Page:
Work-related stress: 2017 statistics
“Work-related stress, depression or anxiety is defined as a harmful reaction people have to undue pressures and demands placed on them at work.”
The last few decades has seen an increasing media focus on the topic of work-related stress and associated conditions such as depression and anxiety. Yet despite the increased awareness of such issues many employers have taken little positive action to help their employees better manage such challenges. This is surprising given that there is clear evidence that this topic should also be a genuine concern for all UK employers. To support this claim we would direct our followers to this report by the Health and Safety Executive (HSE) published last month.
Some of the key 2017 findings are:
- 526,000 workers are suffering from work-related stress, depression or anxiety (new or long-standing)
- 12.5 million working days lost due to work-related stress, depression or anxiety
- Stress, depression or anxiety accounted for 40% of all work-related ill health cases and 49% of all working days lost due to ill health
The last point is perhaps the most significant. If a high percentage of absence is directly or indirectly a result of such issues, then this is a topic that employers can surely not afford to ignore for much longer.
Yet work-related stress continues to be overlooked in so many organisations. Perhaps this sits in the “too difficult” pile, or perhaps employers just don’t know where to start? If the latter, then a look at the causes of work-related stress may suggest a useful starting point for employers. The HSE report breaks down the causes of work-related stress, depression or anxiety in 2017 as follows:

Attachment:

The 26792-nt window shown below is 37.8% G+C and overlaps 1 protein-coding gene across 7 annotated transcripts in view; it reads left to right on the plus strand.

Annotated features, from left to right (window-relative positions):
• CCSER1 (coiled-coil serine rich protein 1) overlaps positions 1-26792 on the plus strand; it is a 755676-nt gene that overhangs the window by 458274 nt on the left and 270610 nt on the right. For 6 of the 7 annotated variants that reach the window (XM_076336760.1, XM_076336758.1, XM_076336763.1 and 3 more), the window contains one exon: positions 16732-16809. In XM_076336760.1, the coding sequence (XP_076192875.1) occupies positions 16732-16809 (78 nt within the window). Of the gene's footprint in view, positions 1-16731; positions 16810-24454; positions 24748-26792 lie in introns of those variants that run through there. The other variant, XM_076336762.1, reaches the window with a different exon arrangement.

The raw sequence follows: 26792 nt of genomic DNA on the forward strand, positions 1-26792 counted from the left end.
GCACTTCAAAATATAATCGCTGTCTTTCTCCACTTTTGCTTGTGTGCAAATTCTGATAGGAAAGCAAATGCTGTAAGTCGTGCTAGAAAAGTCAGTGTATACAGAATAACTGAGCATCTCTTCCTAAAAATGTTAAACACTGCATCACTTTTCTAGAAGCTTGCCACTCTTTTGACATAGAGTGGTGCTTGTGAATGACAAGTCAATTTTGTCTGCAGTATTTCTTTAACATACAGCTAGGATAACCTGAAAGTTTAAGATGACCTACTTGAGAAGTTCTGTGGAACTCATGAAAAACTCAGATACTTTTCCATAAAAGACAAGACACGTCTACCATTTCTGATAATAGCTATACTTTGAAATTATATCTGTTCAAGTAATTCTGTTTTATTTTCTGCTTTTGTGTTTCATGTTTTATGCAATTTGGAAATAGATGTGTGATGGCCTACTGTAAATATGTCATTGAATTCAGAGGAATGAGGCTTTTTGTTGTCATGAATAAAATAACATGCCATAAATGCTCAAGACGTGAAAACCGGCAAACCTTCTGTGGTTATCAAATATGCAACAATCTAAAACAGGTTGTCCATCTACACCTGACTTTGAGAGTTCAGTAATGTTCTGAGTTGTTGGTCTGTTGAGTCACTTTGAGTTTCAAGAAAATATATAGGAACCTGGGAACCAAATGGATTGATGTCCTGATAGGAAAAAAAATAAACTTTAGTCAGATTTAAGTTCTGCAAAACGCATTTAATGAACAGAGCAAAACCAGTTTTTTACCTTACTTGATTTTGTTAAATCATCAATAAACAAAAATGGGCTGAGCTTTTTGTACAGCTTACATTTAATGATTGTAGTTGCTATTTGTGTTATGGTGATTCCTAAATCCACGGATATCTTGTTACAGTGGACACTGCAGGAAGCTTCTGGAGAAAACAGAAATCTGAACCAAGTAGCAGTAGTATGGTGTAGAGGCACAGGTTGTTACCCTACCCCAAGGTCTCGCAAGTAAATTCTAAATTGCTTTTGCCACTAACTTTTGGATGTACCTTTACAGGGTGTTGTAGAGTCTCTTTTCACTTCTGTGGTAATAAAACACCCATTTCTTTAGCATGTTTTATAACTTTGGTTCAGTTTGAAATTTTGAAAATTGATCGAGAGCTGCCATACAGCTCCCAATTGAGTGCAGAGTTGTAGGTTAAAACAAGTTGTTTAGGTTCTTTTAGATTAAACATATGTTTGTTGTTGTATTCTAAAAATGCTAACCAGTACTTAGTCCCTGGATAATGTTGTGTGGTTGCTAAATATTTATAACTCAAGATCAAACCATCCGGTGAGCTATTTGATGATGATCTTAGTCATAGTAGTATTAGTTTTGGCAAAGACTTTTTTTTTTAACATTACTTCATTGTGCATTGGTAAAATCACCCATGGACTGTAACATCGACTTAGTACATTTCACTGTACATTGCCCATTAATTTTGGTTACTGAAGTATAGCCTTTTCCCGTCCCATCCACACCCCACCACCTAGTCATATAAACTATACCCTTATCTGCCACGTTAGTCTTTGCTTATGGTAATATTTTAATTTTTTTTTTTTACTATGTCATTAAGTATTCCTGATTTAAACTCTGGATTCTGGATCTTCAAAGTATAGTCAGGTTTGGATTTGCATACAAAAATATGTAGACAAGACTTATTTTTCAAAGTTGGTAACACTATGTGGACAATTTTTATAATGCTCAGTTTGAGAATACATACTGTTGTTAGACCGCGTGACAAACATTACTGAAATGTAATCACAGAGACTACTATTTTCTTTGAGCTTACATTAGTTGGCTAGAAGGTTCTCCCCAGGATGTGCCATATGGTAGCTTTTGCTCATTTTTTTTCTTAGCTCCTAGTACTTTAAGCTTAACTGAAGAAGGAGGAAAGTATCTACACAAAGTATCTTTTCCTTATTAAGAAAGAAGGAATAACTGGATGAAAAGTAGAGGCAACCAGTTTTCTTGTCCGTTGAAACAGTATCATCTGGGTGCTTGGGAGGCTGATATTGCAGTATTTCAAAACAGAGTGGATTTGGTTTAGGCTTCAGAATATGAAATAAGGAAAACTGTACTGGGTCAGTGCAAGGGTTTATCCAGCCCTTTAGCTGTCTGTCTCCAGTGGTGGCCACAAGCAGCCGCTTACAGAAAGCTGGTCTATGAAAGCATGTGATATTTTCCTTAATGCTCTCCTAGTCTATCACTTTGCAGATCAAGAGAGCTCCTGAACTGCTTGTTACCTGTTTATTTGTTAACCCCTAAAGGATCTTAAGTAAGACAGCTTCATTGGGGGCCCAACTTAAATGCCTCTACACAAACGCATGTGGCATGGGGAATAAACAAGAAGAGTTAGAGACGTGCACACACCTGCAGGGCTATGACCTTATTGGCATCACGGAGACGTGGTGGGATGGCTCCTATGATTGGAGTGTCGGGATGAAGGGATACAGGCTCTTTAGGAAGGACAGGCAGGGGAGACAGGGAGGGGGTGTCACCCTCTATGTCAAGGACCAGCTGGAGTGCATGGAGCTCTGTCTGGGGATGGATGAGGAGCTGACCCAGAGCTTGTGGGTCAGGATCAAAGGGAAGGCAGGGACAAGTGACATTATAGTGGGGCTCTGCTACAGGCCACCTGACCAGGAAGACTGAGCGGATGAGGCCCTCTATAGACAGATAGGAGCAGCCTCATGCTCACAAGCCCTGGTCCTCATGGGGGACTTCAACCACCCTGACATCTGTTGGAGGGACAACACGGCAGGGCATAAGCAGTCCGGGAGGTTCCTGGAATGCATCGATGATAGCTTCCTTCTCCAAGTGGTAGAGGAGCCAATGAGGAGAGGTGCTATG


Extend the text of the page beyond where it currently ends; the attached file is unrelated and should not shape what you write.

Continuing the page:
- Workload: 44%
- Lack of support: 14%
- Changes at work: 8%
- Violence, threats or bullying: 13%
- Other: 21%
The employer can of course play a significant role in supporting employees with all of the first four areas through strong policy, procedures, training, and the use of Employee Benefits and guidance services to support employees as and when needed.
But what of the last point?
Does “other” perhaps suggest that issues from an employee’s personal life are ultimately manifesting themselves in the workplace, and in extreme cases this may result in workplace absence? Certainly this seems likely, and the reality is that we all have periods of stress in our non-work life, and it is unlikely that anyone can truly claim not to have brought those personal issues into the workplace on occasion.
Yet from an employer perspective the cause of the problem is much less important than the steps taken to support the employee. The reality is that a mentally and physically fit workforce is likely to be less prone to periods of absence, and more able to fully engage with their job role and working duties. Such an outcome can only be a positive for the finances and productivity of their employer.
So we would encourage many more employers to look again at this issue. For more information on the Employee Benefits that can support employees in this respect please speak to your usual Jelf Consultant in the first instance.